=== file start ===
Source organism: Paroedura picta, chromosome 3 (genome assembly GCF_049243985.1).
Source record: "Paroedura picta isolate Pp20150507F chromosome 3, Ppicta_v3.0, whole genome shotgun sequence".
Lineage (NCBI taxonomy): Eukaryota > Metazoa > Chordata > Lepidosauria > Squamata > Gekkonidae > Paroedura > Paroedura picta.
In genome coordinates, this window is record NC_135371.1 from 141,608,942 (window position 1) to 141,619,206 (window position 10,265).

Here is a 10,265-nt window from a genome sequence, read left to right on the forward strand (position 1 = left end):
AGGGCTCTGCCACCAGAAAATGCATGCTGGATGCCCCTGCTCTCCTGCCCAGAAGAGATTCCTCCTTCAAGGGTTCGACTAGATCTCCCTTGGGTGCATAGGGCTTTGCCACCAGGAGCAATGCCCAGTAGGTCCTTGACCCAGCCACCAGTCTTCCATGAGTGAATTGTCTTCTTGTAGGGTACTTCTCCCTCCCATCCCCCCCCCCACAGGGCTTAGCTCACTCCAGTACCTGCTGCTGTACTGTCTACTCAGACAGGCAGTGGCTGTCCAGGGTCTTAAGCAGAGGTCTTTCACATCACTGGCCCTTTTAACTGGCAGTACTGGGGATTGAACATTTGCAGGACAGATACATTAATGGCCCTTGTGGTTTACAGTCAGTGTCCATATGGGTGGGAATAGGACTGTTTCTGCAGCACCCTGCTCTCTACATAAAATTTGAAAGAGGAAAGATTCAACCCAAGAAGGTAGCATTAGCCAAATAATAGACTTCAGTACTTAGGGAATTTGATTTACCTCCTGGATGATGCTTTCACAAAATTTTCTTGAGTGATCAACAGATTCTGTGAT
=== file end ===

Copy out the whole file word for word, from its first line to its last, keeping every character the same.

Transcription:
Source organism: Paroedura picta, chromosome 3 (genome assembly GCF_049243985.1).
Source record: "Paroedura picta isolate Pp20150507F chromosome 3, Ppicta_v3.0, whole genome shotgun sequence".
Lineage (NCBI taxonomy): Eukaryota > Metazoa > Chordata > Lepidosauria > Squamata > Gekkonidae > Paroedura > Paroedura picta.
In genome coordinates, this window is record NC_135371.1 from 141,608,942 (window position 1) to 141,619,206 (window position 10,265).

Here is a 10,265-nt window from a genome sequence, read left to right on the forward strand (position 1 = left end):
AGGGCTCTGCCACCAGAAAATGCATGCTGGATGCCCCTGCTCTCCTGCCCAGAAGAGATTCCTCCTTCAAGGGTTCGACTAGATCTCCCTTGGGTGCATAGGGCTTTGCCACCAGGAGCAATGCCCAGTAGGTCCTTGACCCAGCCACCAGTCTTCCATGAGTGAATTGTCTTCTTGTAGGGTACTTCTCCCTCCCATCCCCCCCCCCACAGGGCTTAGCTCACTCCAGTACCTGCTGCTGTACTGTCTACTCAGACAGGCAGTGGCTGTCCAGGGTCTTAAGCAGAGGTCTTTCACATCACTGGCCCTTTTAACTGGCAGTACTGGGGATTGAACATTTGCAGGACAGATACATTAATGGCCCTTGTGGTTTACAGTCAGTGTCCATATGGGTGGGAATAGGACTGTTTCTGCAGCACCCTGCTCTCTACATAAAATTTGAAAGAGGAAAGATTCAACCCAAGAAGGTAGCATTAGCCAAATAATAGACTTCAGTACTTAGGGAATTTGATTTACCTCCTGGATGATGCTTTCACAAAATTTTCTTGAGTGATCAACAGATTCTGTGAT